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Commodities: Crude prices soar on hope of output cut extension to 2018

By Digital Look

Date: Monday 15 May 2017

Commodities: Crude prices soar on hope of output cut extension to 2018

(ShareCast News) - A wave of optimism swept through the oil market on Monday as Saudi Arabia and Russia said supply cuts needed to last into 2018, but not all pundits are convinced.
At 15:28 BST, Nymex-priced West Texas Intermediate crude was up 2.97% to $49.26 a barrel. Intercontinental Exchange-traded Brent was ahead 2.75% to $52.24 a barrel.

The supply cuts should be extended for some nine months, said energy ministers from the two countries, meaning they would last until March 2018.

Opec, Russia and other oil producers had previously agreed to lower production by 1.8m barrels a day in the first half of 2017, with scope to extend that by six months.

FXTM research analyst Lukman Otunuga said the prospect of the world's two top oil producers working together to battle the oversupply woes might support WTI in the short term.

He said gains might be limited if US shale's incessant pumping sabotaged Opec's effort to stabilise the markets.

"Although most remain cautiously optimistic that the Opec meeting on 25 May will result in an extension to the supply cut deal, one should learn to always expect the unexpected when dealing with the cartel," said Otunuga.

"From a technical standpoint, a daily close above $49 on WTI Crude should encourage a further appreciation towards the psychological $50 level."

Naeem Aslam of Think Markets UK commented that a wide sense of optimism sweeping though the market had sent oil prices soaring.

However, the chief market analyst suggested traders keep a close eye on Opec's end of May meeting.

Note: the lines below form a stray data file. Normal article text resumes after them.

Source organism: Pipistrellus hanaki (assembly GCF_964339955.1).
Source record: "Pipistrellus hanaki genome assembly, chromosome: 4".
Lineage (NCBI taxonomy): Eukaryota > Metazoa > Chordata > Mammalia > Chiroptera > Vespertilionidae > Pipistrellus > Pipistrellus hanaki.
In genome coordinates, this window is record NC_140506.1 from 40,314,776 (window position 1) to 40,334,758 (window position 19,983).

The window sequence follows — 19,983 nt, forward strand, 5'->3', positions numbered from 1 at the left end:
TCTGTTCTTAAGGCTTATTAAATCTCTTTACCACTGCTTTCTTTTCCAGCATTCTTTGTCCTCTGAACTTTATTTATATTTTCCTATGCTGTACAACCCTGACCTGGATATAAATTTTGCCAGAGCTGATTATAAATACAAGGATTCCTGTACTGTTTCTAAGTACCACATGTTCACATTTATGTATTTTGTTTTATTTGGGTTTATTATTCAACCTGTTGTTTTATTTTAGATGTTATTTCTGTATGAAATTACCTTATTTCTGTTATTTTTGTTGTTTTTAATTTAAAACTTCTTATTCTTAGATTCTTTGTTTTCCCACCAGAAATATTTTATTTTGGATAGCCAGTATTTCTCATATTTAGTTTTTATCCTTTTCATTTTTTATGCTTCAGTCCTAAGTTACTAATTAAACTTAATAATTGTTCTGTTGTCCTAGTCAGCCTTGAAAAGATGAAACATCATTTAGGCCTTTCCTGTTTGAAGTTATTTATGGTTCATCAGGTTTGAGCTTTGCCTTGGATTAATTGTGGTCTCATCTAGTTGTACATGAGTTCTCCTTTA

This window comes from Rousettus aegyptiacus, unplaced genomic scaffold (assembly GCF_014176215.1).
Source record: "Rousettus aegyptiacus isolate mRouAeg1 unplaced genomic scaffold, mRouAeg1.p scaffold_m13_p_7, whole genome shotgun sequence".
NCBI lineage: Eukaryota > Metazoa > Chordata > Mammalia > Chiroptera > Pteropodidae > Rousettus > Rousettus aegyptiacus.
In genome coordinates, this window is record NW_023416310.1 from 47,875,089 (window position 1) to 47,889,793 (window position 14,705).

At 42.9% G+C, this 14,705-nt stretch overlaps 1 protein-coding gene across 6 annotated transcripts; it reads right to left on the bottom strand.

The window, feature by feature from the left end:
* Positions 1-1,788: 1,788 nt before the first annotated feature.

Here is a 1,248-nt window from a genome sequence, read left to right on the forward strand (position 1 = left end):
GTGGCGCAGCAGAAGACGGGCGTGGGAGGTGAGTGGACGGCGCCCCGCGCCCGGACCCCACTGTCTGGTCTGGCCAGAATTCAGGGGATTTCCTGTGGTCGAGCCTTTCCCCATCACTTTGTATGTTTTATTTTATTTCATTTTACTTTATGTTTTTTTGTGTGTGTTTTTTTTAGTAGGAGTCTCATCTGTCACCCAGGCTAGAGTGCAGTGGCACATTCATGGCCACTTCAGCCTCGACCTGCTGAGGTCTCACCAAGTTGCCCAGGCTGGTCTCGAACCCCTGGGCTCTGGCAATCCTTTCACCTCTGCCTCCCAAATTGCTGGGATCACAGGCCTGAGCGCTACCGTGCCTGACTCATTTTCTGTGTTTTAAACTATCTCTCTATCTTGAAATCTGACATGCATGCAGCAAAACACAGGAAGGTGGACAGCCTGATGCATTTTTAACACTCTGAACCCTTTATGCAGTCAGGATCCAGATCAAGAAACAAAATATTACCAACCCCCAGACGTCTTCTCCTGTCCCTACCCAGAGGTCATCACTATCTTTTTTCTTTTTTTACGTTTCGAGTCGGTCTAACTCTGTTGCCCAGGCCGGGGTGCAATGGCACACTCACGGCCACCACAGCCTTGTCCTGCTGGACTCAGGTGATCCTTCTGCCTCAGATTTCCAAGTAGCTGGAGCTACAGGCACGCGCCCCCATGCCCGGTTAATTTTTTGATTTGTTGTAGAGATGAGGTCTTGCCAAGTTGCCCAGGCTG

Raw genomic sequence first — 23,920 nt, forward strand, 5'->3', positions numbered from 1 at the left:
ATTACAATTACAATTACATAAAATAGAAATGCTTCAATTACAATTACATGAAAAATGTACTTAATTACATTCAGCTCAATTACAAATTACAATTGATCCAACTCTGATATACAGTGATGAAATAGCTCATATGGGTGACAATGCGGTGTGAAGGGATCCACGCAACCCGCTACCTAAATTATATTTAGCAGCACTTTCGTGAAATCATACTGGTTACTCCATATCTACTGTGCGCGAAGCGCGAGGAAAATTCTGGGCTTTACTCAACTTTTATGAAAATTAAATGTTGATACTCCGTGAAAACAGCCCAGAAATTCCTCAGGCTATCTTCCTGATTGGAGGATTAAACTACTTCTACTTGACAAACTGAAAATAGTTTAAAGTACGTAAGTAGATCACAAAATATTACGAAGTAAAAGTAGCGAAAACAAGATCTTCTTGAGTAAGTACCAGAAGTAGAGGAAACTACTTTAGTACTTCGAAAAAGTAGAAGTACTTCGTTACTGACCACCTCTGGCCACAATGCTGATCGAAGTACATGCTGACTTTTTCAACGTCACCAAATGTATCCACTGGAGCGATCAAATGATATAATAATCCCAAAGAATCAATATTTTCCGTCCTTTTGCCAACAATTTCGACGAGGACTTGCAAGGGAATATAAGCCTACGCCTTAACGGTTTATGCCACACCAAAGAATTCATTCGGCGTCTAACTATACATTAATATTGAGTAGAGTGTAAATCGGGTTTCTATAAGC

"If they are serious about taking barrels out of production, doubling the cut they applied at the beginning of the year is the bare minimum they have to do," said Aslam.

"Interesting times ahead for oil traders, as Opec and US continue to play cat and mouse," he added.

"Should Opec push harder, we will see some painful decisions from its members. But even if that turns out to be the case, don't expect the US to sit back and watch.

"No matter what Opec does after all, the one thing oil traders had better track is the US shale supply. Keep on the watch!"

Commerzbank analyst Carsten Fritsch added that Opec extending the crude cuts until March 2018 would take account of the fact that demand in the first quarter of a year was lowest for seasonal reasons.

"That said, we are skeptical about Russia's willingness to actively participate in any extended cuts," Fritsch told Bloombnerg.

Meanwhile, on Comex, gold was up 0.55% to $1234.5 an ounce. Silver rose 2.0% to $16.73 an ounce, and copper gained 0.81% to 254.45 cents a pound.

"Gold edged higher on Monday after weaker than expected economic data from the US on Friday exposed the Dollar to losses. Ongoing geopolitical tensions concerning North Korea continue to support the yellow metal," said Otunuga.

On the London Metals Exchange, three-month industrial metals were mixed. Copper rose 0.3% and aluminum gained 0.85%, however, zinc fell 1.43% and tin dropped 0.1%.


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